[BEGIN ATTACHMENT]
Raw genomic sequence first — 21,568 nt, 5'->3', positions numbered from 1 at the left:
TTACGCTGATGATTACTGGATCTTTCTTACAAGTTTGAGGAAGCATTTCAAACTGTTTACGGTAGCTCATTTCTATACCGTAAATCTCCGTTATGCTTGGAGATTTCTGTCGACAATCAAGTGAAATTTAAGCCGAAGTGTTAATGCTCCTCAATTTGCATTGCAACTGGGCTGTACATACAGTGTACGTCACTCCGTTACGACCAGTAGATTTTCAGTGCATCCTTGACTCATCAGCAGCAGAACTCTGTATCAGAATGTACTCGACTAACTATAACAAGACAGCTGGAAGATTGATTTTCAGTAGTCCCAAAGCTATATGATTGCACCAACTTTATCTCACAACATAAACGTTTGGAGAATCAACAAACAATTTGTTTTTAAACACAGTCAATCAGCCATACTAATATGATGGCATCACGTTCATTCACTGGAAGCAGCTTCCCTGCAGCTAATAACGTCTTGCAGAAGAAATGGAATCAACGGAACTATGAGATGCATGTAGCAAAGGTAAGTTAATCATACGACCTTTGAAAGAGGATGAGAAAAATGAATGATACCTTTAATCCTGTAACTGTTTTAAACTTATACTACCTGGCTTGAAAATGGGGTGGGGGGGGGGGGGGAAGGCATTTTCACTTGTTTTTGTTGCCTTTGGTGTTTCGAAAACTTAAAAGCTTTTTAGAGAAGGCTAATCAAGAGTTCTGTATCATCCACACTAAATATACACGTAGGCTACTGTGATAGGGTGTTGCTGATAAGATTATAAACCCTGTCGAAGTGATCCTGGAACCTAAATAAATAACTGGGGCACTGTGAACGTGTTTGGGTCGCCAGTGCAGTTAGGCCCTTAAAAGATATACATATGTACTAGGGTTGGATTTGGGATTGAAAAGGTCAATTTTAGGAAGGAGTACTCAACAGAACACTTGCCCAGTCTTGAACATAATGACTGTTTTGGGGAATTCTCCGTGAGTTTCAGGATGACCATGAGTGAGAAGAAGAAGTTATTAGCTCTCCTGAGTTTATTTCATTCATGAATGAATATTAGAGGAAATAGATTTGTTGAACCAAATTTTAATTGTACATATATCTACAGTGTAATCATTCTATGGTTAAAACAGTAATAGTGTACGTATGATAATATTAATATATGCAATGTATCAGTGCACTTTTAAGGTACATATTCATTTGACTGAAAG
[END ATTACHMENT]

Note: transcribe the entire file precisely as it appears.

Raw genomic sequence first — 21,568 nt, 5'->3', positions numbered from 1 at the left:
TTACGCTGATGATTACTGGATCTTTCTTACAAGTTTGAGGAAGCATTTCAAACTGTTTACGGTAGCTCATTTCTATACCGTAAATCTCCGTTATGCTTGGAGATTTCTGTCGACAATCAAGTGAAATTTAAGCCGAAGTGTTAATGCTCCTCAATTTGCATTGCAACTGGGCTGTACATACAGTGTACGTCACTCCGTTACGACCAGTAGATTTTCAGTGCATCCTTGACTCATCAGCAGCAGAACTCTGTATCAGAATGTACTCGACTAACTATAACAAGACAGCTGGAAGATTGATTTTCAGTAGTCCCAAAGCTATATGATTGCACCAACTTTATCTCACAACATAAACGTTTGGAGAATCAACAAACAATTTGTTTTTAAACACAGTCAATCAGCCATACTAATATGATGGCATCACGTTCATTCACTGGAAGCAGCTTCCCTGCAGCTAATAACGTCTTGCAGAAGAAATGGAATCAACGGAACTATGAGATGCATGTAGCAAAGGTAAGTTAATCATACGACCTTTGAAAGAGGATGAGAAAAATGAATGATACCTTTAATCCTGTAACTGTTTTAAACTTATACTACCTGGCTTGAAAATGGGGTGGGGGGGGGGGGGGAAGGCATTTTCACTTGTTTTTGTTGCCTTTGGTGTTTCGAAAACTTAAAAGCTTTTTAGAGAAGGCTAATCAAGAGTTCTGTATCATCCACACTAAATATACACGTAGGCTACTGTGATAGGGTGTTGCTGATAAGATTATAAACCCTGTCGAAGTGATCCTGGAACCTAAATAAATAACTGGGGCACTGTGAACGTGTTTGGGTCGCCAGTGCAGTTAGGCCCTTAAAAGATATACATATGTACTAGGGTTGGATTTGGGATTGAAAAGGTCAATTTTAGGAAGGAGTACTCAACAGAACACTTGCCCAGTCTTGAACATAATGACTGTTTTGGGGAATTCTCCGTGAGTTTCAGGATGACCATGAGTGAGAAGAAGAAGTTATTAGCTCTCCTGAGTTTATTTCATTCATGAATGAATATTAGAGGAAATAGATTTGTTGAACCAAATTTTAATTGTACATATATCTACAGTGTAATCATTCTATGGTTAAAACAGTAATAGTGTACGTATGATAATATTAATATATGCAATGTATCAGTGCACTTTTAAGGTACATATTCATTTGACTGAAAG